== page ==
The lost America of love

Whitman005

Where are we going, Walt Whitman?  The doors close in an hour.  Which way does your beard point tonight?

Allen Ginsberg, A Supermarket in California

I too saw Walt Whitman buying groceries:
Cabbage and a soup-bone and a little whiskey.

Seventy years later he’d have stayed with us in Paris
Not thinking our lifestyle particularly outré.
A hundred years later he’d have joined
In detesting that son of a bitch McCarthy
After it was fashionable but before it was safe,
And in a few more years he too would have been expelled for crazy
And come along when we hitched to San Francisco
And ended up joining a band that needed a bongo player.
A hundred and fifty years on, there he was on the tv,
Wondering why America still won’t talk about Vietnam.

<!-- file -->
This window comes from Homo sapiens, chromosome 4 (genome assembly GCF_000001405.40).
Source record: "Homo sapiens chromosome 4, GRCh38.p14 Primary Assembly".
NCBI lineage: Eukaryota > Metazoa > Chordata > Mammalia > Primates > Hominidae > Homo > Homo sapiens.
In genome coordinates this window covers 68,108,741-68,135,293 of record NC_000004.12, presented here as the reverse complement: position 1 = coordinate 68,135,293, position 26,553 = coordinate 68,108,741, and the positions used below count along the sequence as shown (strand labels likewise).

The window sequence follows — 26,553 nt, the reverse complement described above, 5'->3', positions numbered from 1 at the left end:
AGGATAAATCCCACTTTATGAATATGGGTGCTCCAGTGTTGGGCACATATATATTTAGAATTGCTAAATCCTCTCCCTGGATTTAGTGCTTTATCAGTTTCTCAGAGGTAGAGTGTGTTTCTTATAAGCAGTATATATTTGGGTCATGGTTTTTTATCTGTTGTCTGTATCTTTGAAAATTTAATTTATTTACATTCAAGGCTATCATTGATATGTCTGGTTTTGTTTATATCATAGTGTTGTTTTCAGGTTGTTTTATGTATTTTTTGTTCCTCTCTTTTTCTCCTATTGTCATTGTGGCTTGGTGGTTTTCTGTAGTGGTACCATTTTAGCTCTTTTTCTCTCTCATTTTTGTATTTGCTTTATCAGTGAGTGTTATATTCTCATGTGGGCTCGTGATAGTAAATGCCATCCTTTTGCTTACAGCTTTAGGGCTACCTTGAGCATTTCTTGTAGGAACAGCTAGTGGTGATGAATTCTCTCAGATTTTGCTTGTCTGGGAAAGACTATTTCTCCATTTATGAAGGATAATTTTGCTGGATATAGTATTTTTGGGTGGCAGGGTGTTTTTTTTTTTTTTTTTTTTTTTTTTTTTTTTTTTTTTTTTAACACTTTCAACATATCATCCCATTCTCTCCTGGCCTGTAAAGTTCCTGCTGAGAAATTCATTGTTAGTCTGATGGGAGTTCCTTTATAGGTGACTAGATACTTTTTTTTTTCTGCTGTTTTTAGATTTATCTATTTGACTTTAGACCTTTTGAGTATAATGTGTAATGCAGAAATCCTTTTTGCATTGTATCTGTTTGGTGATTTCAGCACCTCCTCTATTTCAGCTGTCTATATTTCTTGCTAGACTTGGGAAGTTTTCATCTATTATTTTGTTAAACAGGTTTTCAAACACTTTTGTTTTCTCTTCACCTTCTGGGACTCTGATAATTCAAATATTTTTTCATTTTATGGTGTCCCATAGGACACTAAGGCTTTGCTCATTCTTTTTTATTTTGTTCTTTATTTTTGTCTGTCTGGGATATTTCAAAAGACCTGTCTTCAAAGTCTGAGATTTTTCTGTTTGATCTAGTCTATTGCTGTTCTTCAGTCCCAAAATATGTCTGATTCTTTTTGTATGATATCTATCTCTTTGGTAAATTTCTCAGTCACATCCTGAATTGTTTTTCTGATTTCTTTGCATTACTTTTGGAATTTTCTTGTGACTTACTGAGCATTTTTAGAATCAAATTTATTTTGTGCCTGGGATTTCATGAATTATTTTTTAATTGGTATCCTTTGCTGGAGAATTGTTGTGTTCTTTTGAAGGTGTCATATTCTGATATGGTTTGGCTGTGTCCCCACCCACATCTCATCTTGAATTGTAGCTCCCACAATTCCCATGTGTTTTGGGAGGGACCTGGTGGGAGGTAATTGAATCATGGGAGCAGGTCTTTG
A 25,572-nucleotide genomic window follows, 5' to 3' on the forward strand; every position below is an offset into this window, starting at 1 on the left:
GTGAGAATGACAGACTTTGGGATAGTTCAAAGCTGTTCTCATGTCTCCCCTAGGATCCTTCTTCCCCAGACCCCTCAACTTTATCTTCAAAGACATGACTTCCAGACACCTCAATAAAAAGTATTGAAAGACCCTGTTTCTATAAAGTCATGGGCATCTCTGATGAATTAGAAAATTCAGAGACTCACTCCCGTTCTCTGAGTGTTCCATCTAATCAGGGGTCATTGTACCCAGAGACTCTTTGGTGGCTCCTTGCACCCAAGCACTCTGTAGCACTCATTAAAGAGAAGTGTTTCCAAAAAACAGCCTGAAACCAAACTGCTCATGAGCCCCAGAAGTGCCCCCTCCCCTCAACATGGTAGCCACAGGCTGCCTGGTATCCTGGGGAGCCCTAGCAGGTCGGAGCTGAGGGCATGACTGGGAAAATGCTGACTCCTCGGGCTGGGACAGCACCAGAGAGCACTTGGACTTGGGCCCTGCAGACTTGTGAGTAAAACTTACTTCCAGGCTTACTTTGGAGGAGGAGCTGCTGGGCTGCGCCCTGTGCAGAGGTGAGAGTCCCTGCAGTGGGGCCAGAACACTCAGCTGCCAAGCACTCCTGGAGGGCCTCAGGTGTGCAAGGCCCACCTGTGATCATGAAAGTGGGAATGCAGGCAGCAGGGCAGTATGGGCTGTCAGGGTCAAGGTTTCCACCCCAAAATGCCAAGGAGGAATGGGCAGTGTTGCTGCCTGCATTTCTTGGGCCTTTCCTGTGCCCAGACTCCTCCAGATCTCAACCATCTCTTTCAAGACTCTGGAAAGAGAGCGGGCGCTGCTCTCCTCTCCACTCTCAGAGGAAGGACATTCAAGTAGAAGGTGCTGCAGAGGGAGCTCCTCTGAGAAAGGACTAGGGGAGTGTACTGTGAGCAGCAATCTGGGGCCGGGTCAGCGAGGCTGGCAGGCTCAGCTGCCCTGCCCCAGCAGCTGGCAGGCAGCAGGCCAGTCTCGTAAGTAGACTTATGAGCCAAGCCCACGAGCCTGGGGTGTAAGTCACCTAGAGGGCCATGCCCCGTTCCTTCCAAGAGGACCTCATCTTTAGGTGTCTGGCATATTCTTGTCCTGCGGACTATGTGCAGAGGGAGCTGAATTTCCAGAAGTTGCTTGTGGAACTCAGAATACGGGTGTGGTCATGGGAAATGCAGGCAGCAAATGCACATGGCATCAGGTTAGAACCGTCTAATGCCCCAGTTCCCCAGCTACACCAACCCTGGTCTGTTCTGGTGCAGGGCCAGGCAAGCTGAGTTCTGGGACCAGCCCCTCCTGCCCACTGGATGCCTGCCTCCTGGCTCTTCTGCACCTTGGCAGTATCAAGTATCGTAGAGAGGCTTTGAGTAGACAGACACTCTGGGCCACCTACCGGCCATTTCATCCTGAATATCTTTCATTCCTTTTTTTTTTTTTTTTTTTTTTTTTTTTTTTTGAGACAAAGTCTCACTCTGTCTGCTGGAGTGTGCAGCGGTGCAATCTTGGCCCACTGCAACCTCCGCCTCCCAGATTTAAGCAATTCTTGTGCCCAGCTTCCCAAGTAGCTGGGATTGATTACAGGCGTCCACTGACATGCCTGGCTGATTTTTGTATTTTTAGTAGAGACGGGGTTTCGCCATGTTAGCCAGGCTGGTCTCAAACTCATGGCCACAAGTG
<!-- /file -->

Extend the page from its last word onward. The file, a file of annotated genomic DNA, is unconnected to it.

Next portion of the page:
And shortly thereafter, having stripped naked
And waded in up to his milkwhite thighs
Stood in the warm shallows and boldly declaimed
What, until he spoke, we never knew we had known all along.

I tell you I saw that good, gray poet
Put one cabbage in his basket
And hide another underneath his coat,
Dreaming for all of us of the day
When the commonplace would be the fantastic.

 

 

Image: Walt Whitman, portrait by unknown photographer (but probably Gabriel Harrison), ca. 1854. This image is unprotected by copyright in the United States, due to its advanced age.

The title (and, I suppose, the context) is from Allen Ginsberg’s poem A Supermarket in California, which begins: “What thoughts I have of you tonight, Walt Whitman…”

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